Is this the tipping point for education and COVID-19?
Somebody has to be first to move, and who better than Cambridge University? Yesterday Cambridge University set out its measures for the 2020/21 academic year, where there will be no face to face lectures, only online.
I think this will be the tipping point for education ‘post-COVID’. This bold move sets the tone and provides a much needed reference point in the decision-making tree for all stakeholders, from students and academics themselves to parents, tourism, graduate employers and property investment, R&D and economic health. And, from many a reader of this post’s concern, it’ll also have huge ramifications for edtech, proptech, infrastructure, comms, pretty much any tech vertical.
Cambridge, of course, has a very important place to play in our scientific journey to recovery from COVID-19. It’s recognised as an elite university. I worry that this first shout for closure will be seen as more evidence (particularly by social media bias) of a ‘class divide’ in education.
On my socials yesterday I had ‘I’ll send my kids back to school when MPs are squashed back into the House of Commons’ and ‘I’ll send my kids back to school when Prince George and Princess Charlotte go back’. Cambridge won’t stand alone on this decision for long, I don’t think, but, the truth is, a year of different teaching won’t change its future too much. Students and academics and scientists will still dream of studying there. If it was a golf club, it’d have a 20 year waiting list. Same with Eton and Harrow. They won’t go under by not sending the kids back until September. They remain a desirable product.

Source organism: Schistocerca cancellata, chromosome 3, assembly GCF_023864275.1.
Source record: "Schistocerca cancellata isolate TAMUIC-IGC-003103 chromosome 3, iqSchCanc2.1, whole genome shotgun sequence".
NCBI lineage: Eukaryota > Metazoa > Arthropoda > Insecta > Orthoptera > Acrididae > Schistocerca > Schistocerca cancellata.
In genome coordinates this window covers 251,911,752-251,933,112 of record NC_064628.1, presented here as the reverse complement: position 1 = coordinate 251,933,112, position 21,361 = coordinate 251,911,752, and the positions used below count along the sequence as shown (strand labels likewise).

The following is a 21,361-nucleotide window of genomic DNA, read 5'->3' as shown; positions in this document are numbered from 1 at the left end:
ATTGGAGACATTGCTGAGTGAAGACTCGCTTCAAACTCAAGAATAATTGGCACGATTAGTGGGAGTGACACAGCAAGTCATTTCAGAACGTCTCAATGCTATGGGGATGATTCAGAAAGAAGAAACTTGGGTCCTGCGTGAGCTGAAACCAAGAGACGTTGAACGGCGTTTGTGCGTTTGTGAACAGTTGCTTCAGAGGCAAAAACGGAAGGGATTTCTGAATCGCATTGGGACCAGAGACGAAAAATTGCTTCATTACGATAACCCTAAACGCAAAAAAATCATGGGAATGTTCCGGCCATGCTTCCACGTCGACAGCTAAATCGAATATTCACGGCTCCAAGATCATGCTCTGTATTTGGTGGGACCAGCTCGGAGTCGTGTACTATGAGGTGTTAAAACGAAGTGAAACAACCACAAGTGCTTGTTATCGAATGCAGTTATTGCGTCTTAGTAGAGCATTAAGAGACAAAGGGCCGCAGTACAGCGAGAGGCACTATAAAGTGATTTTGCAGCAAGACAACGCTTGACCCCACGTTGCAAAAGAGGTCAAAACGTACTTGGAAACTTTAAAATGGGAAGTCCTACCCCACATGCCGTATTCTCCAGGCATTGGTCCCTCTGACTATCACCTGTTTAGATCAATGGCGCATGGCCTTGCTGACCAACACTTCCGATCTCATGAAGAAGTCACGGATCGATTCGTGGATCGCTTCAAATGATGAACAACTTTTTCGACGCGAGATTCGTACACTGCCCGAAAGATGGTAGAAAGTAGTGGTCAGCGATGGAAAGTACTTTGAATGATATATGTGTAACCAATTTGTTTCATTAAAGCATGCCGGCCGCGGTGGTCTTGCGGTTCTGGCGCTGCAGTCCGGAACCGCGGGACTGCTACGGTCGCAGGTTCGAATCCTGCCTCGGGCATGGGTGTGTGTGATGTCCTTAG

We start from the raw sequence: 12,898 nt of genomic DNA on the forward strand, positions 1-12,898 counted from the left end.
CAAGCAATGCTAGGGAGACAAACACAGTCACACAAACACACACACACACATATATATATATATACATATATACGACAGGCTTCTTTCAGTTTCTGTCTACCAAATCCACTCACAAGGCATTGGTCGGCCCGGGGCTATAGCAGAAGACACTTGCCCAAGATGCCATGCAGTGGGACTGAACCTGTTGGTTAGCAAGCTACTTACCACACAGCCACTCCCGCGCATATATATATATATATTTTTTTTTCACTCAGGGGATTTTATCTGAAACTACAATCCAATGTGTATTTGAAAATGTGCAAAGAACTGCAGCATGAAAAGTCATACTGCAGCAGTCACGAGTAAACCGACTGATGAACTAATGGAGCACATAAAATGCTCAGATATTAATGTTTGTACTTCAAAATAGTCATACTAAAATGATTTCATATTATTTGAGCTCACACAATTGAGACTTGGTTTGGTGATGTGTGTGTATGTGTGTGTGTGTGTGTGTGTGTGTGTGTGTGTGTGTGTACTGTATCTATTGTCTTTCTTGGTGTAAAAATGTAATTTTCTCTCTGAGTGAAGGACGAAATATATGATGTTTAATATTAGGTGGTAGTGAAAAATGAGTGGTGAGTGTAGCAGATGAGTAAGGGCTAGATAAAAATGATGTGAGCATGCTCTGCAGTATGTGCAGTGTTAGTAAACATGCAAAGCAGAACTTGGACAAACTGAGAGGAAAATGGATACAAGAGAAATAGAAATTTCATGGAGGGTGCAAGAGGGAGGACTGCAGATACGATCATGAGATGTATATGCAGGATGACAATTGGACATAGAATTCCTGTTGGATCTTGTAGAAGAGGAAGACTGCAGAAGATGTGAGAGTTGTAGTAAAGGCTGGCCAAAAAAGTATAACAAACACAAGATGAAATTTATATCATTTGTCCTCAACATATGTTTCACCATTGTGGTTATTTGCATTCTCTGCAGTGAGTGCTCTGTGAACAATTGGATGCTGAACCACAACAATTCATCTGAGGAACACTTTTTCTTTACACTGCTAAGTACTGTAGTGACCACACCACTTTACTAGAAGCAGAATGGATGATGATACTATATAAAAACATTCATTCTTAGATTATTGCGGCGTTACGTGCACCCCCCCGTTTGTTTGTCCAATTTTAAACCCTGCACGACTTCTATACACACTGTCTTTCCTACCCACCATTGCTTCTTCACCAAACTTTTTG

The establishments of that ilk will survive, but as reported in the media even before this development, many others in higher education may not. The primary and secondary schools that feed all universities face their own challenges – currently, putting kids back into their settings on absolutely minimal resources, logistically and in many cases, emotionally.
Now, Edtech has its chance here, to step in and step up and underpin the provisioning of study for those who want to go back to uni in 2020. But, would you? Who’d be a fresher in their family bedroom on their old laptop, if they could defer for a year? Who’d go back to their accommodation and their dissertation if the lectures, the library and the social interaction were all gone?
So what does this mean for intake procedures, fees and funding, estates management, graduate and postgraduate jobs, scientific computing, remote working, cloud service provisioning, online socialising and academic research? Cambridge’s decision will echo outwards into all these areas. All of us will feel it.
The physical closure of any number of UK universities for an academic year will be felt by those of us who don’t even have children ourselves yet, in terms of the order of future life. This truly is the biggest wave of change crashing onto this ‘new normal’ beach we are all stranded on now.